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MotherofZeus posted a topic in MAD ABOUT MUSICALS: THE HISTORY OF THE HOLLYWOOD MUSICALSSo, in watching the discussion of High Society today, I found it difficult to agree that High Society's musical numbers give more depth to the characters. I would argue it has less dimension than the non-musical Philadelphia Story. I see just as much psychoanalysis of Tracy in the original as the father tells her a daughter's love is what keeps a father young, and his affairs are her fault. I've always felt that that aspect of the tale was a "Just, wow!" moment that is hard for contemporary women to swallow. They cut her down to size quite deftly in the original with the same complaints about her expectations of others. Hepburn's Tracy is far more transformed from ice queen to a woman who embraces people and herself as they are and she is. I don't see a convincing change in Kelly's Tracy. I do love the music in High Society. Any Louis Armstrong is good music. Likewise Cole Porter. I agree that the most delightful couple is Bing and Louis. This is what I watch an otherwise watered down movie. Grace is stunningly beautiful, but Hepburn outacts her by miles. Cary and Jimmy are also leagues ahead of Crosby and Sinatra in depth of character, nuance in performance, and bringing issues of class to the front. I found it interesting in comparing this movie's exploration of class and how the "mighty have fallen" as a bit out of place in the prosperous for white-America 50s where it was right in line with the original Philadelphia Story's 1940 preference of the average Joe, deflation of the rich as America had not yet come out of the Depression. What do others feel about High Society?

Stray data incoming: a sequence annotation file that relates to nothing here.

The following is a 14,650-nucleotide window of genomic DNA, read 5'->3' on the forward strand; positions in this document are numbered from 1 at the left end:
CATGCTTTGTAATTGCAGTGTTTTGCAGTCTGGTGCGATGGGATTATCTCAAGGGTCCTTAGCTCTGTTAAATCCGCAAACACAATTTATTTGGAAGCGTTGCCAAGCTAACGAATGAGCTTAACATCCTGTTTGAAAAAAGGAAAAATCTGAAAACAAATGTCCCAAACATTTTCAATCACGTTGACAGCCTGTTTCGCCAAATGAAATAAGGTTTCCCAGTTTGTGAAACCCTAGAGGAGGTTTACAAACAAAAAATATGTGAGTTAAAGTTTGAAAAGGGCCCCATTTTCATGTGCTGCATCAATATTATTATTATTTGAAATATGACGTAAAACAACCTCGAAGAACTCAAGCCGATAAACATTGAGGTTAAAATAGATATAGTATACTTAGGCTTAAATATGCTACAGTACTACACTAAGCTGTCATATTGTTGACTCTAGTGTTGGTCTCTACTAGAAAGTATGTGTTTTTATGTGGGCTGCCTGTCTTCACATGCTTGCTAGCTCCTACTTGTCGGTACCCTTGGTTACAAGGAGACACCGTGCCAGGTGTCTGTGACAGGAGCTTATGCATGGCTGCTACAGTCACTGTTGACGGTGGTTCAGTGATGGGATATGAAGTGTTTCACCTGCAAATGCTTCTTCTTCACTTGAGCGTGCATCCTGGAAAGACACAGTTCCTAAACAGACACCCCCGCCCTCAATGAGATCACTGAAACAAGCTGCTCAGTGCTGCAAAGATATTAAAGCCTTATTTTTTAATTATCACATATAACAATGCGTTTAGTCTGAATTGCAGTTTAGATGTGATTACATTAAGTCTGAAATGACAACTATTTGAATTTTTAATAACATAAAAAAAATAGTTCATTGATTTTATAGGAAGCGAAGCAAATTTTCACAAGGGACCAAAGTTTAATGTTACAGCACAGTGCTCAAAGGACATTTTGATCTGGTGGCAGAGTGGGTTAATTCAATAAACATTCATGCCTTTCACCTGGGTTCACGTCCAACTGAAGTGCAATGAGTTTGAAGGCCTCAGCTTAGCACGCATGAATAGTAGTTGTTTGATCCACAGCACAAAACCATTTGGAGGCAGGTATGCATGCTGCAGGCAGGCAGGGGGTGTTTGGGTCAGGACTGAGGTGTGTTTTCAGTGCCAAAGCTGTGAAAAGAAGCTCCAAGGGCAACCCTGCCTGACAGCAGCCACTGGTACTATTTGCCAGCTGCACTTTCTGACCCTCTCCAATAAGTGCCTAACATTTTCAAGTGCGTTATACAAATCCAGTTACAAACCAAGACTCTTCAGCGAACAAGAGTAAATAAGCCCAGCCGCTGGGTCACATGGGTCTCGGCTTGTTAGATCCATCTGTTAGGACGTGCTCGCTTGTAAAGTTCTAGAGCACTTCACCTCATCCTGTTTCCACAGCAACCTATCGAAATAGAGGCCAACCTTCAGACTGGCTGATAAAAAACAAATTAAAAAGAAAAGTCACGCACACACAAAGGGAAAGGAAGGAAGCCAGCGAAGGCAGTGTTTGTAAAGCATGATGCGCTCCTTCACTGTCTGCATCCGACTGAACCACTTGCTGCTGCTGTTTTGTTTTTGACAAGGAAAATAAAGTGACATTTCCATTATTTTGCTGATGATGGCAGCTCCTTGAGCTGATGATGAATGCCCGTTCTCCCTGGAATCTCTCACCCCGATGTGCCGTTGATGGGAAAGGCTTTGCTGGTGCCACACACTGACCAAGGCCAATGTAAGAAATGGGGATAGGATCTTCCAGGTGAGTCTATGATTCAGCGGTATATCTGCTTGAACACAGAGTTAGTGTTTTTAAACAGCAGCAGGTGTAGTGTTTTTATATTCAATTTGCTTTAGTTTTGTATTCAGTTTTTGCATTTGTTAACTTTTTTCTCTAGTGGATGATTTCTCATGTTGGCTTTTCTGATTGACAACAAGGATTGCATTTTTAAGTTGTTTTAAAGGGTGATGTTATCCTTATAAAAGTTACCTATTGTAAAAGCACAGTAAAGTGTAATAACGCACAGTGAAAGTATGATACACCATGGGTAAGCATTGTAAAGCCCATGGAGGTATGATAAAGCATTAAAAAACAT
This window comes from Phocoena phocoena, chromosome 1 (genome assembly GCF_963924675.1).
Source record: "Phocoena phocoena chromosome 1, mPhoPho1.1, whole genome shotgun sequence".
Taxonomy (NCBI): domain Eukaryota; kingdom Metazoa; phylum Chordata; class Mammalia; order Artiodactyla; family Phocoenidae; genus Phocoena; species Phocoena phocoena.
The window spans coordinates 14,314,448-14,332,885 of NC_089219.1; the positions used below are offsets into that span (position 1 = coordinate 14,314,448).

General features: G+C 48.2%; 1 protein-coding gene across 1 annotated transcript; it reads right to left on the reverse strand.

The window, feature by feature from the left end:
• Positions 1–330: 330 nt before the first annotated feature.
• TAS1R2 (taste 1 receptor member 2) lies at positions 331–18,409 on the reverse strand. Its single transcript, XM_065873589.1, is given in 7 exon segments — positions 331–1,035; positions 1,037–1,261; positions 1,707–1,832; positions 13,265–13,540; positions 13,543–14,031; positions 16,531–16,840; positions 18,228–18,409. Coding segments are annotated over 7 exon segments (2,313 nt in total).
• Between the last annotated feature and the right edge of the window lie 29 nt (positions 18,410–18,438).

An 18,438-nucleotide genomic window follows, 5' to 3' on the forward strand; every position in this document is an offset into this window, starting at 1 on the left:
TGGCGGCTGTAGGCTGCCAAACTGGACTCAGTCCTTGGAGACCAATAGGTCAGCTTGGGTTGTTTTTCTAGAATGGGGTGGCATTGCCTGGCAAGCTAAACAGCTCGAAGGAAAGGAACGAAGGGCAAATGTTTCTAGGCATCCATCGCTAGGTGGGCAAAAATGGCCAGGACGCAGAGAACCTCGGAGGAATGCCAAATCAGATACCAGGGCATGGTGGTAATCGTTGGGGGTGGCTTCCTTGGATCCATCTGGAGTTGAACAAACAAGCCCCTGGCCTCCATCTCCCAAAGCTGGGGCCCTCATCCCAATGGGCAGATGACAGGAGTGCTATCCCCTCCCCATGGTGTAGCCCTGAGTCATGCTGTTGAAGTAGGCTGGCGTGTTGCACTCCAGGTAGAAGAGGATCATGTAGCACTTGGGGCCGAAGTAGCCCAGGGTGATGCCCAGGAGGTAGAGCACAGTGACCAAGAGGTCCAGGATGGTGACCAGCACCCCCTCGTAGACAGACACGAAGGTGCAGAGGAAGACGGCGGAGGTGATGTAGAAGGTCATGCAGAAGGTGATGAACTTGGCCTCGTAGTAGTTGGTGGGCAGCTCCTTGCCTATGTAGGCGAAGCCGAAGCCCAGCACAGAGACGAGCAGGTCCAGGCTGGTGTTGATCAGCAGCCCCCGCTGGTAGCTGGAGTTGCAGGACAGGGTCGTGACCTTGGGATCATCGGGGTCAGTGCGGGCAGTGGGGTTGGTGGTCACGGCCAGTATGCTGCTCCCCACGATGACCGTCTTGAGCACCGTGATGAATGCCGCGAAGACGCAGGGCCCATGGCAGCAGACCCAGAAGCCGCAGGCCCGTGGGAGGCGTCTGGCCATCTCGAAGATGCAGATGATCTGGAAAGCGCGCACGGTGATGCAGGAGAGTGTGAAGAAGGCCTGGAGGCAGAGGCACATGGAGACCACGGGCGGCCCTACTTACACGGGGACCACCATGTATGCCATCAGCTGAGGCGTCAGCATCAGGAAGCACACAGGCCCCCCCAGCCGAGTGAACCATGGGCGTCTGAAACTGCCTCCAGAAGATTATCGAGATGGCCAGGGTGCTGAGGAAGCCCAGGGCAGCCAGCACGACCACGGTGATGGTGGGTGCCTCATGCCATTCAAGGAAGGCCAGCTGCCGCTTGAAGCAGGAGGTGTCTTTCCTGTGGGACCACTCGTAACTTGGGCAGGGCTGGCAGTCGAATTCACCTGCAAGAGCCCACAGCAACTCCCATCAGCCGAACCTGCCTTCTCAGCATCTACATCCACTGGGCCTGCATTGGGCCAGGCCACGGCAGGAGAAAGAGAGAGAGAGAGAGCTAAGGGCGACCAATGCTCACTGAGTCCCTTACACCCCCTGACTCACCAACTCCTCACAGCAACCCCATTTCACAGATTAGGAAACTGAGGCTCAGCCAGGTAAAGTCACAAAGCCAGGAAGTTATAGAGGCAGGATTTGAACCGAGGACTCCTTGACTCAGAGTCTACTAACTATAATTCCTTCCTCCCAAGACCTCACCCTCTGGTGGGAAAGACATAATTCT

TheDreadedWoodenSpoon posted a topic in Information, Please!What's the name of the movie... I think it was Marlene Dietrich and Robert Taylor, or actors who look like them. She's high society, refuses to marry him because he's poor. She somehow starts losing her fortune. She makes headlines whenever she visits somewhere, but the headlines get smaller and smaller as she gets poorer and poorer. She finally ends up with the guy in the end, but then he has a truck accident. She has no money for the medicine that will save him. She turns to prostitution. Her landlady understands and as she's going out to turn her first trick the landlady says something like, "Don't you think you need a bit more rouge?" The landlady is the same actress who quoted the Ellis Island phrase, "Give us your tired, your poor..." in the movie I Remember Mama.